“Safety Third” This can’t be stressed enough. Anything could happen while working on a car and it’s best you’ve got your bases covered. At a bare minimum you should have your eyes covered. If shrapnel, vehicle fluid or metal shavings get into your eyes, you’re gonna have a bad time. If you want to be safe and look cool while wrenching on your ride, even wearing sun glasses would offer you far greater protection than nothing, but a good set of protective shatter resistant goggles is fairly cheap and easy to come by. You can get a set at any hardware store or even online for cheaper like the ones here.
As for gloves. If you’re working with fluids or anything thats going to get really dirty, a nice box of latex or nitrile gloves is perfect for this exact instance. The thin gloves provide a bare skin feel like you’re working with just your hands without covering them in the gunk that doesn’t come off for days and are easily disposable. These would be perfect for quick and dirty jobs. For those seemingly “simple” install days, you may end up working around rough or sharp edges along with having to deal with any residual heat the car has, you want a thicker set of heat resistant mechanic gloves. These gloves are a little bit thicker than latex or nitrile gloves and do a much better job at preventing burns and cuts due to the tough fabric they’re made out of. These wouldn’t be for working with lots of fluid as the fabric could soak into the gloves leaving a…desirable smell.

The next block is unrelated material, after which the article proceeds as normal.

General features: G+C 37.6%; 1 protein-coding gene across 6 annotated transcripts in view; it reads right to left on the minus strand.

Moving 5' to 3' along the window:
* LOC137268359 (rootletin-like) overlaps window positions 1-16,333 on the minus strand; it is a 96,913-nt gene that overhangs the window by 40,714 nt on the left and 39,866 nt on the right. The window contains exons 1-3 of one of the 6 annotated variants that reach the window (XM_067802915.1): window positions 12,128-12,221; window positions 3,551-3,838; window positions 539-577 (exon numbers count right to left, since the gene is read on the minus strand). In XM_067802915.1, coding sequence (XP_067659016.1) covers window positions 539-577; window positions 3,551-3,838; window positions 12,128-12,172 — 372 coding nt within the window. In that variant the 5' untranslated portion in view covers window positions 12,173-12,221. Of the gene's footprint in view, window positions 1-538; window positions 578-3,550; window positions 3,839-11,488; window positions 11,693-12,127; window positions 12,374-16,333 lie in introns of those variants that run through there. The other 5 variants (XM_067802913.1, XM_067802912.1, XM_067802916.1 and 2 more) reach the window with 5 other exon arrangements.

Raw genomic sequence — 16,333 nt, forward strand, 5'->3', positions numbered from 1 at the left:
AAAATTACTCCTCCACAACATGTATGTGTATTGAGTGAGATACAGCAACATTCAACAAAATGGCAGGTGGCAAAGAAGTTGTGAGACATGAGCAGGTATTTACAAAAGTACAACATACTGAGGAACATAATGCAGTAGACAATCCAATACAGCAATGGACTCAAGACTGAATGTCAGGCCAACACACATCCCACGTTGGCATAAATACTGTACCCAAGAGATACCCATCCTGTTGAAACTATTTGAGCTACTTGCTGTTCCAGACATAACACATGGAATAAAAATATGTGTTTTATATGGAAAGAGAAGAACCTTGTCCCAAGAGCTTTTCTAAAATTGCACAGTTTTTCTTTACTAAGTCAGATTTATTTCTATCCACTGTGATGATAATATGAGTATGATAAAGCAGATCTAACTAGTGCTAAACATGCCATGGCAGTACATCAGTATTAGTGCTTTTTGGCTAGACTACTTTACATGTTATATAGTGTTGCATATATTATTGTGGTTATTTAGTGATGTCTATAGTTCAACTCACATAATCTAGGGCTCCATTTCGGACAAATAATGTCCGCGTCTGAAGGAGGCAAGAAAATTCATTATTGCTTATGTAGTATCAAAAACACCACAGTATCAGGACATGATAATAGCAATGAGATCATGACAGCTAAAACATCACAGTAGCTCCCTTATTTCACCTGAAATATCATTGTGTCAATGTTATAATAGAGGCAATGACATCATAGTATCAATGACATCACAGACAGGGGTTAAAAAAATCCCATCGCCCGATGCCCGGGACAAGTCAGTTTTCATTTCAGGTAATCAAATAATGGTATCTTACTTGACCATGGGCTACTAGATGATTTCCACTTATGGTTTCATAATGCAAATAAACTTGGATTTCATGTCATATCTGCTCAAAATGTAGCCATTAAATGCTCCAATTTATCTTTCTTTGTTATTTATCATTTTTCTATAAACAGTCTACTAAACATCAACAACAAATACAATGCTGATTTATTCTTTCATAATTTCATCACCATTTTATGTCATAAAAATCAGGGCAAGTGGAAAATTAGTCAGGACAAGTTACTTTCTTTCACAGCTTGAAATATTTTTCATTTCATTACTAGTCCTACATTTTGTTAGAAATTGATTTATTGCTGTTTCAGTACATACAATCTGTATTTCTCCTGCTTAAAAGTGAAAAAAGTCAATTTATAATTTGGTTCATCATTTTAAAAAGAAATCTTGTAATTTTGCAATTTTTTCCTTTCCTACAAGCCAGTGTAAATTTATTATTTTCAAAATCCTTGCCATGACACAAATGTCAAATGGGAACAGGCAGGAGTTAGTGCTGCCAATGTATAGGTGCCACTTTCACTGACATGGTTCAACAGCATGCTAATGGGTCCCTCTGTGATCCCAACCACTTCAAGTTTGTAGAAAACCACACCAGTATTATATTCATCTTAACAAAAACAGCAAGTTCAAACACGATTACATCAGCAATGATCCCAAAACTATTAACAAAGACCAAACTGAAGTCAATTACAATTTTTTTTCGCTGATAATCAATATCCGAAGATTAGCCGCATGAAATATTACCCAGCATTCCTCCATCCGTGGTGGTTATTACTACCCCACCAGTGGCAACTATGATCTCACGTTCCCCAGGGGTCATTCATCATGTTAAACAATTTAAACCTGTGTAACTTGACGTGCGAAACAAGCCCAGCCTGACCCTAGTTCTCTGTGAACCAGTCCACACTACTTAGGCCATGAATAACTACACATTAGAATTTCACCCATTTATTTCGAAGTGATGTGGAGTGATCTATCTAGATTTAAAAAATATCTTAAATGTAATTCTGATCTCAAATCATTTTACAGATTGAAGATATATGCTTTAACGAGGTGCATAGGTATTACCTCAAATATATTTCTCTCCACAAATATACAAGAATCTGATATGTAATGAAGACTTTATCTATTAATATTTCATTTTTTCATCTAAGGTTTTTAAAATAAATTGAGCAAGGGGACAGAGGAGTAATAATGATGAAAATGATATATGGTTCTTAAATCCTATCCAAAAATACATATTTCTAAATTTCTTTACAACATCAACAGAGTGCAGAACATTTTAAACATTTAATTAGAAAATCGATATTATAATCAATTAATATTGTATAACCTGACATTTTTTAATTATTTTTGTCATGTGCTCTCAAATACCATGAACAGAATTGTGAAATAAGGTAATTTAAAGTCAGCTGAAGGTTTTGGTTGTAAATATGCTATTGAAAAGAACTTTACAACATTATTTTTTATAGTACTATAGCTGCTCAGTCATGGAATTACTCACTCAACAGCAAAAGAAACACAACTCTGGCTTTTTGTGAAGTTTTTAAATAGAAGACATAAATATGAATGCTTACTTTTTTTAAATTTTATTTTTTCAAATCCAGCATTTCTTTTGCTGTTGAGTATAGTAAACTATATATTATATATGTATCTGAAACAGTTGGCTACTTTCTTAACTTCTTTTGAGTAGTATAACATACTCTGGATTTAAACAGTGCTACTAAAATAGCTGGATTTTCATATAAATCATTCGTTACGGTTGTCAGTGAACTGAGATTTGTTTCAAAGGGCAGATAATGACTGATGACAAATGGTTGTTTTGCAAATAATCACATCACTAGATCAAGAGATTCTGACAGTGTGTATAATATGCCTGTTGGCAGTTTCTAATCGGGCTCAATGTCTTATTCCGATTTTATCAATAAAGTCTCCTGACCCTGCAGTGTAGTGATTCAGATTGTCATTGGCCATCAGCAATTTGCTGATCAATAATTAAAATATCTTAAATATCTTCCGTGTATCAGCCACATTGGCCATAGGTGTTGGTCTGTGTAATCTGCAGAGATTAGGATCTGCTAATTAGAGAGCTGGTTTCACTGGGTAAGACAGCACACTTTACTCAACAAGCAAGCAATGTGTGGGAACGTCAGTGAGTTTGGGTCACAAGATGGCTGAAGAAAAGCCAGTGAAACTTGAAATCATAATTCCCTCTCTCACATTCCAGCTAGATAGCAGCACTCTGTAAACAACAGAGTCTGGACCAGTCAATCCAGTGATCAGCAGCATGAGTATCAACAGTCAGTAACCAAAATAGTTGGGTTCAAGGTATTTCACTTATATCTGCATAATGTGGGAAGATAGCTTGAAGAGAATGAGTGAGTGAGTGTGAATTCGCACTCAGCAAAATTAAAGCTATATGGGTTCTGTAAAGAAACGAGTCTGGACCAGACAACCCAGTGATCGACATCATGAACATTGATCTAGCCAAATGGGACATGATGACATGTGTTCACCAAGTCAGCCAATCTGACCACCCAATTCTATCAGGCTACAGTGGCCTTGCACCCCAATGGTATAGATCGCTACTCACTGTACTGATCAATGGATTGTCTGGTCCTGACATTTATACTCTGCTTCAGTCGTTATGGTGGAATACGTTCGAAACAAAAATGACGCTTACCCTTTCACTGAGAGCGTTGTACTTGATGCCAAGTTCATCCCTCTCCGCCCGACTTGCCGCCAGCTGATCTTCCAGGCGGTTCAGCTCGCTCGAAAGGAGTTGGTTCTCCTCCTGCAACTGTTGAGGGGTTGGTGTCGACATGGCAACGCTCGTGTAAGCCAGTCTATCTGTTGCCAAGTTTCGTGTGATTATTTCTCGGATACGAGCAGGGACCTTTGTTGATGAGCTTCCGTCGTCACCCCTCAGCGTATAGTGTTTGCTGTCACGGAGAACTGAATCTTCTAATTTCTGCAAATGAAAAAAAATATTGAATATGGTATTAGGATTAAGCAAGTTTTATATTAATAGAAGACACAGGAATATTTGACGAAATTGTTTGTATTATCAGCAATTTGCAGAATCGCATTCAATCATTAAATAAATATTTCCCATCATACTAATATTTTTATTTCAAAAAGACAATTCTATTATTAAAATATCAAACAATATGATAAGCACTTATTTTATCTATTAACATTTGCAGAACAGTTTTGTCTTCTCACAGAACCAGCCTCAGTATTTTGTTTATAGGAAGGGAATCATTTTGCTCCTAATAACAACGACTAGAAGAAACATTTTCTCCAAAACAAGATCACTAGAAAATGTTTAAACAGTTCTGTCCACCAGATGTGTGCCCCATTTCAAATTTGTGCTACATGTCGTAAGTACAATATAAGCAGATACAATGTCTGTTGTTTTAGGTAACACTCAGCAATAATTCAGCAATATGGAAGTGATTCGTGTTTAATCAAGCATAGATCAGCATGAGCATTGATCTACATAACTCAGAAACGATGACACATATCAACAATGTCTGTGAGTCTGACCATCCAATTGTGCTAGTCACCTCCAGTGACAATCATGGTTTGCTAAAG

This should go without saying but you’re going to get dirty and so will your clothes. Wear that old shirt from high school it’s not socially acceptable for you to wear anymore or something, but nothing you’d cry over if you got oil all over it. Also a couple of extra shirts are great for cleaning wheels and scraping off general crap.
If you’re going to be doing any work on your car at home there is a good chance you’re going to need to lift it at some point. A good jack and at least two stands would be a good start and four total jack stands would be ideal. Just a reminder also when lifting your car please use jack stands. A jack is enough to lift your vehicle and hold it but it could also easily slip and to be completely safe jack stands are needed.
When working on your car you’re going to end up working in some nooks and crannies and some extra light would definitely help in those situations. A good stand alone or portable light would also be idea for illuminating your whole work area if you’re wrenching after dark because a single overhead garage light isn’t going to cut it most of the time. You’ll know you need a headlamp when you catch yourself sticking flashlights in your mouth without a second thought.